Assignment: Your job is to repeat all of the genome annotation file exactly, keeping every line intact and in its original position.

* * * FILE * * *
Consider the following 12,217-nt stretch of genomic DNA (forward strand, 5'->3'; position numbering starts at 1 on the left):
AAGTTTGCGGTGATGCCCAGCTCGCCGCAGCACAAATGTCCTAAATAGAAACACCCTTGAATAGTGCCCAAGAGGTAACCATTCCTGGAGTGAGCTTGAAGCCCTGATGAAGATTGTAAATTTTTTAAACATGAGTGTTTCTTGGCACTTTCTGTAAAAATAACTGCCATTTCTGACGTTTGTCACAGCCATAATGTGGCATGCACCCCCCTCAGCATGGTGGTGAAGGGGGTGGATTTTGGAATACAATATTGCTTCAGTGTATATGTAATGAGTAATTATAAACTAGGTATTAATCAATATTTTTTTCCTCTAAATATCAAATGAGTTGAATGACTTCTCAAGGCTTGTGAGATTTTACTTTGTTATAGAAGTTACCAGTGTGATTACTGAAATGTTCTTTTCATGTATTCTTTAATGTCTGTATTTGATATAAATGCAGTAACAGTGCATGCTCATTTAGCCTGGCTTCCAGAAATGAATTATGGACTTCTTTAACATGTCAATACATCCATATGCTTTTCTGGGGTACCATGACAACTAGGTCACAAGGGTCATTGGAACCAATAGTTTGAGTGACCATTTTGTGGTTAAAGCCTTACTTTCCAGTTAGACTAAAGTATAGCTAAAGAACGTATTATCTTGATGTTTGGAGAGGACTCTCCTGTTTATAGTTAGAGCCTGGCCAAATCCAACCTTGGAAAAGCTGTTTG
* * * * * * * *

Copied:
Consider the following 12,217-nt stretch of genomic DNA (forward strand, 5'->3'; position numbering starts at 1 on the left):
AAGTTTGCGGTGATGCCCAGCTCGCCGCAGCACAAATGTCCTAAATAGAAACACCCTTGAATAGTGCCCAAGAGGTAACCATTCCTGGAGTGAGCTTGAAGCCCTGATGAAGATTGTAAATTTTTTAAACATGAGTGTTTCTTGGCACTTTCTGTAAAAATAACTGCCATTTCTGACGTTTGTCACAGCCATAATGTGGCATGCACCCCCCTCAGCATGGTGGTGAAGGGGGTGGATTTTGGAATACAATATTGCTTCAGTGTATATGTAATGAGTAATTATAAACTAGGTATTAATCAATATTTTTTTCCTCTAAATATCAAATGAGTTGAATGACTTCTCAAGGCTTGTGAGATTTTACTTTGTTATAGAAGTTACCAGTGTGATTACTGAAATGTTCTTTTCATGTATTCTTTAATGTCTGTATTTGATATAAATGCAGTAACAGTGCATGCTCATTTAGCCTGGCTTCCAGAAATGAATTATGGACTTCTTTAACATGTCAATACATCCATATGCTTTTCTGGGGTACCATGACAACTAGGTCACAAGGGTCATTGGAACCAATAGTTTGAGTGACCATTTTGTGGTTAAAGCCTTACTTTCCAGTTAGACTAAAGTATAGCTAAAGAACGTATTATCTTGATGTTTGGAGAGGACTCTCCTGTTTATAGTTAGAGCCTGGCCAAATCCAACCTTGGAAAAGCTGTTTG